Jake Sullivan outed as 'foreign policy adviser' in Durham indictment: Report


White House National Security Adviser Jake Sullivan is the “foreign policy adviser” identified in special counsel John Durham’s indictment of Democratic lawyer Michael Sussmann, according to a report Tuesday.

The revelation, reported by Fox News, is the first link between the Durham investigation and a member of President Biden’s administration.

However, it does not appear that Mr. Sullivan is a target of the Durham probe.

A Justice Department spokesperson did not respond to a request for comment from The Washington Times.

White House deputy press secretary Karine Jean-Pierre declined to comment, saying she hadn’t seen the report.

Mr. Sussmann, a lawyer for the Democratic Party and Hillary Clinton’s 2016 campaign, is charged with lying to the FBI in a 2016 meeting where he shared debunked claims about links between the Trump Organization and Russia’s Alfa Bank.

The indictment alleges that Mr. Sussmann told FBI General Counsel James Baker that he was not representing a client during the meeting, but billed the Clinton campaign for the time spent with Mr. Baker.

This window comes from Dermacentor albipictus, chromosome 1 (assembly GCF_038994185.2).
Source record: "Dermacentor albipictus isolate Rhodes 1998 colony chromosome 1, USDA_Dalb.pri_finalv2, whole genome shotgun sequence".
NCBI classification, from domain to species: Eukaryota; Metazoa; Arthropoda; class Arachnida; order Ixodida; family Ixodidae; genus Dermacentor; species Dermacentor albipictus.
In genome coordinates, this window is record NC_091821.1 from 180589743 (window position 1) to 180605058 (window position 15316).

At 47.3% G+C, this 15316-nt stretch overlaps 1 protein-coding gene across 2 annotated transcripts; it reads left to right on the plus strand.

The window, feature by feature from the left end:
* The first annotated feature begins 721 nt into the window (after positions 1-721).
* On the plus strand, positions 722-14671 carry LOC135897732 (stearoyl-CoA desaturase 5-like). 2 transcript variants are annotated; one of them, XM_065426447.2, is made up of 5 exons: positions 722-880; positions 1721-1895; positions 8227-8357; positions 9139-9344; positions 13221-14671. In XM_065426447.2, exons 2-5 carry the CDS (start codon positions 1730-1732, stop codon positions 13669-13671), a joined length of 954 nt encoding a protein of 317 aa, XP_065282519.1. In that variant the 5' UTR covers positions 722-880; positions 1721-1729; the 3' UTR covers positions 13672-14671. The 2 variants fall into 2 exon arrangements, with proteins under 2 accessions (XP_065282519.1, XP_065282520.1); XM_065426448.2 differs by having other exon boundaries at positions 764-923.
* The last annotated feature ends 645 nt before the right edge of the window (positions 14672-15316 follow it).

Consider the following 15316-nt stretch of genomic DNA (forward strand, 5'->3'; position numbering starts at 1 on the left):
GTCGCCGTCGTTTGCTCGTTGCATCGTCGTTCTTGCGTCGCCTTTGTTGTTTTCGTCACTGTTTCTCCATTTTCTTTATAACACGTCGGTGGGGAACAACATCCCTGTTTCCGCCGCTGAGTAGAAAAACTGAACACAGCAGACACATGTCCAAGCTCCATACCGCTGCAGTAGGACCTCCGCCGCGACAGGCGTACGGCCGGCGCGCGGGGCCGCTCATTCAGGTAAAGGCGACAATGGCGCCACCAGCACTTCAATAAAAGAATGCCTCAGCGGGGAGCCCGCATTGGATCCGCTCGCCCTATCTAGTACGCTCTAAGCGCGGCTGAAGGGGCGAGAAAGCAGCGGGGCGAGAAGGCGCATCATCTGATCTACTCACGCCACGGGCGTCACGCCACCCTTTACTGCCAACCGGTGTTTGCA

He has pleaded not guilty to charges.

The indictment says that several top Clinton campaign officials, including an unnamed “foreign policy adviser,” exchanged emails over the Russian bank claims that Mr. Sussmann shared with a lawyer.

Mr. Sullivan was that foreign policy adviser, according to the Fox News report.

On Halloween 2016, Mrs. Clinton tweeted a statement from Mr. Sullivan promoting the bogus claim that a computer server connected the Trump Organization with Alfa Bank.

“This could be the most direct link yet between Donald Trump and Moscow,” Mr. Sullivan wrote. “Computer scientists have apparently uncovered a covert server linking the Trump Organization to a Russian-based bank. This secret hotline may be the key to unlocking the mystery of Trump’s ties to Russia. … This line of communication may help explain Trump’s bizarre adoration of Vladimir Putin.”

“We can only assume federal authorities will now explore this direct connection between Trump and Russia,” the statement continued.

Ultimately, reports of the link were unfounded, with the FBI concluding that it was likely an innocuous explanation like a marketing email or spam.

A bipartisan Senate Intelligence Committee report from 2020 concluded that there were no covert communications between Alfa Bank and the Trump Organization.

Special counsel Robert Mueller also dismissed such links. The Alfa Bank connection was not mentioned in his massive report outlining his conclusions. During his House testimony in 2019, Mr. Mueller said, “My belief at this point is that it’s not true.”

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